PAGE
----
While COVID-19 is a dangerous illness on its own, the pandemic is negatively impacting the United States in a variety of other ways. On top of those who have contracted the virus and are dealing with its life-threatening symptoms, many Americans struggle with mental health concerns as they juggle income woes, joblessness, general uncertainty and fear. Now, another problem is compounding the situation: rising opioid overdose rates.
Some point toward the isolation of quarantine and mental health concerns as reasons for the many recent relapses and unintentional overdoses on fentanyl-laced drugs. The Overdose Detection Mapping Application Program (ODMAP) analyzes counties’ overdose data throughout the country. Of the participating counties in ODMAP, nearly 62% reported higher drug overdose rates than data gathered before March 19, 2020. The frequency and duration of overdose spikes have also increased nationally.
The American Medical Association (AMA) has taken notice, and the organization recently released a document outlining the current issues and potential ways to fix them. In it, the AMA explains that states must take action by creating more flexibility for opioid addiction treatment and harm reduction.
In a supplementary document, the AMA provides an in-depth overview of specific steps states should take to prevent additional overdoses and related deaths. This includes:
The opioid crisis has been an issue for decades now. Out of more than 67,000 Americans who died from a drug overdose in 2018, around 70% involved an opioid. However, the overdose rate decreased by 4% from 2017 to 2018, which may be partly due to the AMA’s efforts.
According to the organization, there has been a 37.1% decrease in the number of opioid prescriptions from 2014 to 2019. Naloxone, an opioid overdose reversal medication, had more than one million prescriptions in 2019 — a vast increase from around 6,500 in 2015. More than 85,000 health care providers are now able to prescribe buprenorphine, and hundreds of thousands have received training in treating substance use disorders.
These are steps that help increase access to addiction treatment and effective pain relief while also ensuring that people who do not need opioids do not receive them. Even with the COVID-19 pandemic and opioid epidemic converging, the AMA is still working to ensure that people remain safe when taking drugs — prescription or otherwise.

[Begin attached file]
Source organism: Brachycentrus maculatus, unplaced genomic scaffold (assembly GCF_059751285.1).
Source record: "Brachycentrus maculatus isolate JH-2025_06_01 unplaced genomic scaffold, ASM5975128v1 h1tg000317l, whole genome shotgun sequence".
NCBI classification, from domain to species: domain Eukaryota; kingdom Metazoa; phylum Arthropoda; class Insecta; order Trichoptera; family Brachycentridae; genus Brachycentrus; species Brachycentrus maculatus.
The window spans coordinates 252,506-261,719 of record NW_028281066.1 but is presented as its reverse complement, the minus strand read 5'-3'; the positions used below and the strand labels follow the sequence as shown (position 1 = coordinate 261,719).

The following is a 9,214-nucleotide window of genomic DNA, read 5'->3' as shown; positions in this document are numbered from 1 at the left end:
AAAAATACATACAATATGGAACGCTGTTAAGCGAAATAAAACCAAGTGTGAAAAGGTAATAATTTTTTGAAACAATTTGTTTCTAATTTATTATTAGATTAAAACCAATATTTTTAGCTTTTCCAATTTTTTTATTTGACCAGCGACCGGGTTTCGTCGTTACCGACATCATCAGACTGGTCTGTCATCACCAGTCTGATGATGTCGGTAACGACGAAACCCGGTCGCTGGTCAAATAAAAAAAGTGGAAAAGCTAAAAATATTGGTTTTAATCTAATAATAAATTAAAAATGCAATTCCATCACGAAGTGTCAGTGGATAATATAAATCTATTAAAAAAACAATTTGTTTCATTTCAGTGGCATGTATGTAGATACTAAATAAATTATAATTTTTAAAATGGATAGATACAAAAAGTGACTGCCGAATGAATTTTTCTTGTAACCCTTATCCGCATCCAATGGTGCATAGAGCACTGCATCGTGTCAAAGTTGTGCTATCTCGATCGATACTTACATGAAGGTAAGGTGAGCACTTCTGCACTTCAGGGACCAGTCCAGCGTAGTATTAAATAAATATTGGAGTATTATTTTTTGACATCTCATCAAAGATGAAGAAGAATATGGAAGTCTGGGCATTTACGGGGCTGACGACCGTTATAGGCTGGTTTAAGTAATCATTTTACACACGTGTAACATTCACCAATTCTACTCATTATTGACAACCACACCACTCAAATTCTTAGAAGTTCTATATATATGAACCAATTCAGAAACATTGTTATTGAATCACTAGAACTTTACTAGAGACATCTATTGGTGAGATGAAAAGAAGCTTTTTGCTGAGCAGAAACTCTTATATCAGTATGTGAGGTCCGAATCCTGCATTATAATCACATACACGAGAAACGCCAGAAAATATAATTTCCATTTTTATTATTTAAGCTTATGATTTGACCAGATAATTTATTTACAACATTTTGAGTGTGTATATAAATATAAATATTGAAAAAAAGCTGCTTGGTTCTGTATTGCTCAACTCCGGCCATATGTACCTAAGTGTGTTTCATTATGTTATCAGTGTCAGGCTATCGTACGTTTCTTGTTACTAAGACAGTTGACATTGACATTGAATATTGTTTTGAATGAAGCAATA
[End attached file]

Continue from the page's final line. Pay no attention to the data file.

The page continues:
If you or a loved one is struggling with mental health symptoms and substance abuse as a result of the coronavirus pandemic, The Recovery Village provides services that can help you to overcome your situation. We even offer teletherapy, inpatient and outpatient options to keep you safe during the pandemic. Contact us today to begin your recovery journey.
Mann, Brian. “U.S. Sees Deadly Drug Overdose Spike During Pandemic.” NPR, August 13, 2020. Accessed August 19, 2020.
Alter, Aliese; et al. “COVID-19 Impact on US National Overdose Crisis.” ODMAP, June 2020. Accessed August 19, 2020.
American Medical Association. “Issue brief: Reports of increases in opioid-related overdose and other concerns during COVID pandemic.” August 14, 2020. Accessed August 19, 2020.
American Medical Association. “COVID-19 policy recommendations for OUD, pain, harm reduction.” August 14, 2020. Accessed August 19, 2020.
Centers for Disease Control and Prevention. “Opioid Overdose.” May 5, 2020.
Accessed August 19, 2020.American Medical Association. “Physicians’ progress toward ending the nation’s drug overdose and death epidemic.” 2020. Accessed August 19, 2020.